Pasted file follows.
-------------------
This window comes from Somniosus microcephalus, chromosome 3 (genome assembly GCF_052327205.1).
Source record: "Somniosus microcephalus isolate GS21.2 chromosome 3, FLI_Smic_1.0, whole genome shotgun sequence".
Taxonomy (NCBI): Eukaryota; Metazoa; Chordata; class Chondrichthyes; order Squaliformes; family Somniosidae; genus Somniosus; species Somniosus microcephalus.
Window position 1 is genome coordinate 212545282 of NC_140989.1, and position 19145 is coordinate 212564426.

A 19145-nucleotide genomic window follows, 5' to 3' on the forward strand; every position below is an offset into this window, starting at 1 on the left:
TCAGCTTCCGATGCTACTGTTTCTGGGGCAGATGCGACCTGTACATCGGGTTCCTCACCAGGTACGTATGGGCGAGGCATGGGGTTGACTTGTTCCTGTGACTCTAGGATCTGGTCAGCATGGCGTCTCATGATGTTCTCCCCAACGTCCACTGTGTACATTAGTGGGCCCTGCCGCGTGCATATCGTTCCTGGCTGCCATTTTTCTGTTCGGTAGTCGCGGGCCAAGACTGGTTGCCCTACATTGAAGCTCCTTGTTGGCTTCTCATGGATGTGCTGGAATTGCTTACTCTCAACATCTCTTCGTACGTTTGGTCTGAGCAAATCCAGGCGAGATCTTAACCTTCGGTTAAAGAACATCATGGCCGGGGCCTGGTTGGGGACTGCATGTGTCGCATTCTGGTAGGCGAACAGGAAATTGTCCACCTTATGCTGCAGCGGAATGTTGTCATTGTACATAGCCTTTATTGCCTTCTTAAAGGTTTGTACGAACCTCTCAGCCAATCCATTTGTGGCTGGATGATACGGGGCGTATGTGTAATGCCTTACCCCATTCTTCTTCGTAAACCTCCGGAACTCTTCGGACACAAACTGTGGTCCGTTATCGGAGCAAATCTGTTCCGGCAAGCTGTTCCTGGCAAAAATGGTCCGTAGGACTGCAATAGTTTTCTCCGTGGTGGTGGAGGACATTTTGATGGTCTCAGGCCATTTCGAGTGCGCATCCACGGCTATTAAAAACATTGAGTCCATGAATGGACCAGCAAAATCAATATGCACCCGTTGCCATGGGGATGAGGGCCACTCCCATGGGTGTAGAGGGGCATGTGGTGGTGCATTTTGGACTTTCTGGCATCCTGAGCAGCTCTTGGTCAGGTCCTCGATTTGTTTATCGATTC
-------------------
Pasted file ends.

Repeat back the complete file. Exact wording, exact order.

This window comes from Somniosus microcephalus, chromosome 3 (genome assembly GCF_052327205.1).
Source record: "Somniosus microcephalus isolate GS21.2 chromosome 3, FLI_Smic_1.0, whole genome shotgun sequence".
Taxonomy (NCBI): Eukaryota; Metazoa; Chordata; class Chondrichthyes; order Squaliformes; family Somniosidae; genus Somniosus; species Somniosus microcephalus.
Window position 1 is genome coordinate 212545282 of NC_140989.1, and position 19145 is coordinate 212564426.

A 19145-nucleotide genomic window follows, 5' to 3' on the forward strand; every position below is an offset into this window, starting at 1 on the left:
TCAGCTTCCGATGCTACTGTTTCTGGGGCAGATGCGACCTGTACATCGGGTTCCTCACCAGGTACGTATGGGCGAGGCATGGGGTTGACTTGTTCCTGTGACTCTAGGATCTGGTCAGCATGGCGTCTCATGATGTTCTCCCCAACGTCCACTGTGTACATTAGTGGGCCCTGCCGCGTGCATATCGTTCCTGGCTGCCATTTTTCTGTTCGGTAGTCGCGGGCCAAGACTGGTTGCCCTACATTGAAGCTCCTTGTTGGCTTCTCATGGATGTGCTGGAATTGCTTACTCTCAACATCTCTTCGTACGTTTGGTCTGAGCAAATCCAGGCGAGATCTTAACCTTCGGTTAAAGAACATCATGGCCGGGGCCTGGTTGGGGACTGCATGTGTCGCATTCTGGTAGGCGAACAGGAAATTGTCCACCTTATGCTGCAGCGGAATGTTGTCATTGTACATAGCCTTTATTGCCTTCTTAAAGGTTTGTACGAACCTCTCAGCCAATCCATTTGTGGCTGGATGATACGGGGCGTATGTGTAATGCCTTACCCCATTCTTCTTCGTAAACCTCCGGAACTCTTCGGACACAAACTGTGGTCCGTTATCGGAGCAAATCTGTTCCGGCAAGCTGTTCCTGGCAAAAATGGTCCGTAGGACTGCAATAGTTTTCTCCGTGGTGGTGGAGGACATTTTGATGGTCTCAGGCCATTTCGAGTGCGCATCCACGGCTATTAAAAACATTGAGTCCATGAATGGACCAGCAAAATCAATATGCACCCGTTGCCATGGGGATGAGGGCCACTCCCATGGGTGTAGAGGGGCATGTGGTGGTGCATTTTGGACTTTCTGGCATCCTGAGCAGCTCTTGGTCAGGTCCTCGATTTGTTTATCGATTC